The Chest

Must be moderately broad and the brisket should be long and pronounced. The depth of the chest should not be more than 45-48% of the wither height.


Must show a moderate curve. It is faulty for the ribs to be either barrel shaped (too round) or slab sided (too flat).

The Tail

Is bushy haired on the underside, should reach at least to the hock joint. The ideal length – being to the middle of the hock bones. When at rest the tail should hang in a slight curve like a sabre. When moving it is raised and the curve is increased. Surgical corrections are not permitted.


The forelimbs – when seen from all sides must be absolutely straight. Viewed from the front, they must be parallel. The shoulder blade and the upper arm must have the same length, be well muscled and be tightly knit to the body. The angle of the shoulder blade to the upperarm – ideally should be at 90° but usually it is acceptable around 110°. The elbows must be close to the body – both in stance and in movement.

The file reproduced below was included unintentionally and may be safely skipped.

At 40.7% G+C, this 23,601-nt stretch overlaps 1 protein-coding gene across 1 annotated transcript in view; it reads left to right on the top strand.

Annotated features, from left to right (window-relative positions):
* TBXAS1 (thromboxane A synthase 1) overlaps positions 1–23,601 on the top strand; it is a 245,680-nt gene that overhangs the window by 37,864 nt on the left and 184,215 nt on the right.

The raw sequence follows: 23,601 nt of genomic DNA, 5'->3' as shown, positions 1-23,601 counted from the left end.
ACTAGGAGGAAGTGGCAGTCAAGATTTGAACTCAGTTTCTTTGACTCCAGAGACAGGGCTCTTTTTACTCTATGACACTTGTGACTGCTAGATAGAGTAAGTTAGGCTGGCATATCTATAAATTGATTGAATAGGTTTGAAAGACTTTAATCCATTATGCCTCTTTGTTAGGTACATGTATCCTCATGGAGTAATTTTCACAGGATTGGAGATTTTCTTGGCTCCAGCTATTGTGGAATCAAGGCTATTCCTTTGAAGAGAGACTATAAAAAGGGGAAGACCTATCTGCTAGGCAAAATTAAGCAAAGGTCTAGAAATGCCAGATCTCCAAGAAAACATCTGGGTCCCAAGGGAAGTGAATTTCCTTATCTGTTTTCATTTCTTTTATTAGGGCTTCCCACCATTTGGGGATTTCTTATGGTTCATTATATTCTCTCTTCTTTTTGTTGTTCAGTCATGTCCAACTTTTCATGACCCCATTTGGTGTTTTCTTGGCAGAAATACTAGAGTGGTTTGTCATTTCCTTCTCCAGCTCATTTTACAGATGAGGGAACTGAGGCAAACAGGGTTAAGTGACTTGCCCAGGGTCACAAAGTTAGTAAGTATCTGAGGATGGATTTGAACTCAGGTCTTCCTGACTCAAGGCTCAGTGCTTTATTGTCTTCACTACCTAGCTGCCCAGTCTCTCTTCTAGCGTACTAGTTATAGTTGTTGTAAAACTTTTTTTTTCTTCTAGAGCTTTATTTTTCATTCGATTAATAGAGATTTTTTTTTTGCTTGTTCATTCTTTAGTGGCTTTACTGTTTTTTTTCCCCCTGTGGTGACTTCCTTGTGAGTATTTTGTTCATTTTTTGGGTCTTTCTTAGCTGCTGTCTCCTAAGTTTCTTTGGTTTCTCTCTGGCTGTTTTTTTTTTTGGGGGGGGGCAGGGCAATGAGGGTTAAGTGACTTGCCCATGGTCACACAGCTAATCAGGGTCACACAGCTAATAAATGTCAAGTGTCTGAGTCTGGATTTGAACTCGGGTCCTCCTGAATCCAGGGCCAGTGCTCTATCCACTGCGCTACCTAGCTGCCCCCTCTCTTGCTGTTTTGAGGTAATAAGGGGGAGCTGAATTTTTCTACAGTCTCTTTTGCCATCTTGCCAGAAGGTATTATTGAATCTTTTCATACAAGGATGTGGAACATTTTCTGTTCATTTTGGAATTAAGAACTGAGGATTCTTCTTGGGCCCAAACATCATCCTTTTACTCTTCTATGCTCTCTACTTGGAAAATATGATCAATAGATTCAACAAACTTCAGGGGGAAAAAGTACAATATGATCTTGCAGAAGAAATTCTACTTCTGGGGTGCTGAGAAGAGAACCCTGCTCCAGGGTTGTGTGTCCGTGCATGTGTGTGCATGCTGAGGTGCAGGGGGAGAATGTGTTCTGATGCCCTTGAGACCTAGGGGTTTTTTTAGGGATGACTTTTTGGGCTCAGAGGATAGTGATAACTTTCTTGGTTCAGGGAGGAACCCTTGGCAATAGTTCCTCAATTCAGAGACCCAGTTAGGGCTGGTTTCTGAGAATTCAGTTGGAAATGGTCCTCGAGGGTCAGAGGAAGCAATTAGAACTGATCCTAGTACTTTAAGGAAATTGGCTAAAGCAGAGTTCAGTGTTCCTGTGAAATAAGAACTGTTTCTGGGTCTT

The pastern must be 1/3 of the length of the foreleg and an angle of about 20° – 22° to foreleg. Furthermore the pastern should be neither too straight nor too angled (say 20-22°), so as not to deter the dogs stamina.

The Feet

Should be rounded, toes well closed and arched. Pads should be well cushioned and durable but not brittle surfaced. Nails short, strong and dark in colour.


The position of the hindquarter bones are rounded toward the back. When viewed from the back, they are parallel to each other. The upper and lower thigh bones are almost of the same length and create an angle of approximately 120°. The tight must be strong and well muscled. The hock joint must be strong and tight, whilst on a vertical line to the rear feet.